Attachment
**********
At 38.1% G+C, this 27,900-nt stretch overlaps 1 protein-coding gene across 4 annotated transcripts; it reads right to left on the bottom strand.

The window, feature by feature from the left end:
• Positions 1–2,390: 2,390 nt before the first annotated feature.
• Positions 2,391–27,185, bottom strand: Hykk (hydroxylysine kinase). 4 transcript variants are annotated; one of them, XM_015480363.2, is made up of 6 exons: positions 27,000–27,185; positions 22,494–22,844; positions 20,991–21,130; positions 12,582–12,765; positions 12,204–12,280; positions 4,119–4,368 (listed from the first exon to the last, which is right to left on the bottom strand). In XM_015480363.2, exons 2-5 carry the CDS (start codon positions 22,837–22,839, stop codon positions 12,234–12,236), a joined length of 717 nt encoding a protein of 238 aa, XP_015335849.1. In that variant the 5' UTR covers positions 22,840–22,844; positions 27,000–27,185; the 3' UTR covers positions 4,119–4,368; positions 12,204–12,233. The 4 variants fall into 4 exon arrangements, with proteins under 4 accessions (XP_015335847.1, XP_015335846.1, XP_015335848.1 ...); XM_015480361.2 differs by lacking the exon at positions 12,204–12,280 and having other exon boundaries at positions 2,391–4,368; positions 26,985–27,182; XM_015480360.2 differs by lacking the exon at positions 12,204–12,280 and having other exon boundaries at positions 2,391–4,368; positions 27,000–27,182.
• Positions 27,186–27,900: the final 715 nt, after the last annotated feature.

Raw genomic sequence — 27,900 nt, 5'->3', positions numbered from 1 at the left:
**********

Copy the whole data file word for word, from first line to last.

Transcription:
At 38.1% G+C, this 27,900-nt stretch overlaps 1 protein-coding gene across 4 annotated transcripts; it reads right to left on the bottom strand.

The window, feature by feature from the left end:
• Positions 1–2,390: 2,390 nt before the first annotated feature.
• Positions 2,391–27,185, bottom strand: Hykk (hydroxylysine kinase). 4 transcript variants are annotated; one of them, XM_015480363.2, is made up of 6 exons: positions 27,000–27,185; positions 22,494–22,844; positions 20,991–21,130; positions 12,582–12,765; positions 12,204–12,280; positions 4,119–4,368 (listed from the first exon to the last, which is right to left on the bottom strand). In XM_015480363.2, exons 2-5 carry the CDS (start codon positions 22,837–22,839, stop codon positions 12,234–12,236), a joined length of 717 nt encoding a protein of 238 aa, XP_015335849.1. In that variant the 5' UTR covers positions 22,840–22,844; positions 27,000–27,185; the 3' UTR covers positions 4,119–4,368; positions 12,204–12,233. The 4 variants fall into 4 exon arrangements, with proteins under 4 accessions (XP_015335847.1, XP_015335846.1, XP_015335848.1 ...); XM_015480361.2 differs by lacking the exon at positions 12,204–12,280 and having other exon boundaries at positions 2,391–4,368; positions 26,985–27,182; XM_015480360.2 differs by lacking the exon at positions 12,204–12,280 and having other exon boundaries at positions 2,391–4,368; positions 27,000–27,182.
• Positions 27,186–27,900: the final 715 nt, after the last annotated feature.

Raw genomic sequence — 27,900 nt, 5'->3', positions numbered from 1 at the left: